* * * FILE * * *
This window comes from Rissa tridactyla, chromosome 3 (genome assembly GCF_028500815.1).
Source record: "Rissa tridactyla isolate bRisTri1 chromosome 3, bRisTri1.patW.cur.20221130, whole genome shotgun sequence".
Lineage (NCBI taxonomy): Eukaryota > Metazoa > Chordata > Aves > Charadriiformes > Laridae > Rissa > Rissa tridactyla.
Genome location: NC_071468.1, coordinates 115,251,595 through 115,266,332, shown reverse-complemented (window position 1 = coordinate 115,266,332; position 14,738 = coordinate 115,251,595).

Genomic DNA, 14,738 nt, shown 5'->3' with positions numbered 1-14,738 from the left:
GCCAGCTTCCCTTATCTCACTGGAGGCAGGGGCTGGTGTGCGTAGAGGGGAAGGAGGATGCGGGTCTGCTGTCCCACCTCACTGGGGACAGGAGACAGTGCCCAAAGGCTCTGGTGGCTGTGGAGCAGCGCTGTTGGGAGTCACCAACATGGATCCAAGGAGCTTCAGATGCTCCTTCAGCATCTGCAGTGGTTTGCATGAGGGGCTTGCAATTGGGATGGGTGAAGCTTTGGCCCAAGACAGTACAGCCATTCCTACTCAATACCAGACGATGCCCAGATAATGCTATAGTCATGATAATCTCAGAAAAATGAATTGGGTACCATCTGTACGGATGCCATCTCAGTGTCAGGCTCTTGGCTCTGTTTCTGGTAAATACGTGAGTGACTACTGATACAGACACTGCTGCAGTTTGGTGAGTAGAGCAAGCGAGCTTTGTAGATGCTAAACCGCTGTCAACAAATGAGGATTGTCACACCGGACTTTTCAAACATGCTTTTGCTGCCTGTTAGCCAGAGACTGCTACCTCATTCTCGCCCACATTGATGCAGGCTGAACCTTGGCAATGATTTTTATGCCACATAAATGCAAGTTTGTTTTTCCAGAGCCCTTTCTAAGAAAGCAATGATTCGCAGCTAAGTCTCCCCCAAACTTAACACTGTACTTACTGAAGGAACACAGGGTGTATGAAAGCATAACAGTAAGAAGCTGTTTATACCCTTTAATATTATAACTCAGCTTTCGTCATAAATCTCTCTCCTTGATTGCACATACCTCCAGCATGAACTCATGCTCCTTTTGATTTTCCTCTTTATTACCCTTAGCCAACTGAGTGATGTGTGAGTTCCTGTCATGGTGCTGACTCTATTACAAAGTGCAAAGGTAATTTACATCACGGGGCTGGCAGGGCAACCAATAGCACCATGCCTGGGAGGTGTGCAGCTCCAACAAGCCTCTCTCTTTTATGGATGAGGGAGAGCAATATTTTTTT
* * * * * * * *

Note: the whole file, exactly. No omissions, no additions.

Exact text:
This window comes from Rissa tridactyla, chromosome 3 (genome assembly GCF_028500815.1).
Source record: "Rissa tridactyla isolate bRisTri1 chromosome 3, bRisTri1.patW.cur.20221130, whole genome shotgun sequence".
Lineage (NCBI taxonomy): Eukaryota > Metazoa > Chordata > Aves > Charadriiformes > Laridae > Rissa > Rissa tridactyla.
Genome location: NC_071468.1, coordinates 115,251,595 through 115,266,332, shown reverse-complemented (window position 1 = coordinate 115,266,332; position 14,738 = coordinate 115,251,595).

Genomic DNA, 14,738 nt, shown 5'->3' with positions numbered 1-14,738 from the left:
GCCAGCTTCCCTTATCTCACTGGAGGCAGGGGCTGGTGTGCGTAGAGGGGAAGGAGGATGCGGGTCTGCTGTCCCACCTCACTGGGGACAGGAGACAGTGCCCAAAGGCTCTGGTGGCTGTGGAGCAGCGCTGTTGGGAGTCACCAACATGGATCCAAGGAGCTTCAGATGCTCCTTCAGCATCTGCAGTGGTTTGCATGAGGGGCTTGCAATTGGGATGGGTGAAGCTTTGGCCCAAGACAGTACAGCCATTCCTACTCAATACCAGACGATGCCCAGATAATGCTATAGTCATGATAATCTCAGAAAAATGAATTGGGTACCATCTGTACGGATGCCATCTCAGTGTCAGGCTCTTGGCTCTGTTTCTGGTAAATACGTGAGTGACTACTGATACAGACACTGCTGCAGTTTGGTGAGTAGAGCAAGCGAGCTTTGTAGATGCTAAACCGCTGTCAACAAATGAGGATTGTCACACCGGACTTTTCAAACATGCTTTTGCTGCCTGTTAGCCAGAGACTGCTACCTCATTCTCGCCCACATTGATGCAGGCTGAACCTTGGCAATGATTTTTATGCCACATAAATGCAAGTTTGTTTTTCCAGAGCCCTTTCTAAGAAAGCAATGATTCGCAGCTAAGTCTCCCCCAAACTTAACACTGTACTTACTGAAGGAACACAGGGTGTATGAAAGCATAACAGTAAGAAGCTGTTTATACCCTTTAATATTATAACTCAGCTTTCGTCATAAATCTCTCTCCTTGATTGCACATACCTCCAGCATGAACTCATGCTCCTTTTGATTTTCCTCTTTATTACCCTTAGCCAACTGAGTGATGTGTGAGTTCCTGTCATGGTGCTGACTCTATTACAAAGTGCAAAGGTAATTTACATCACGGGGCTGGCAGGGCAACCAATAGCACCATGCCTGGGAGGTGTGCAGCTCCAACAAGCCTCTCTCTTTTATGGATGAGGGAGAGCAATATTTTTTT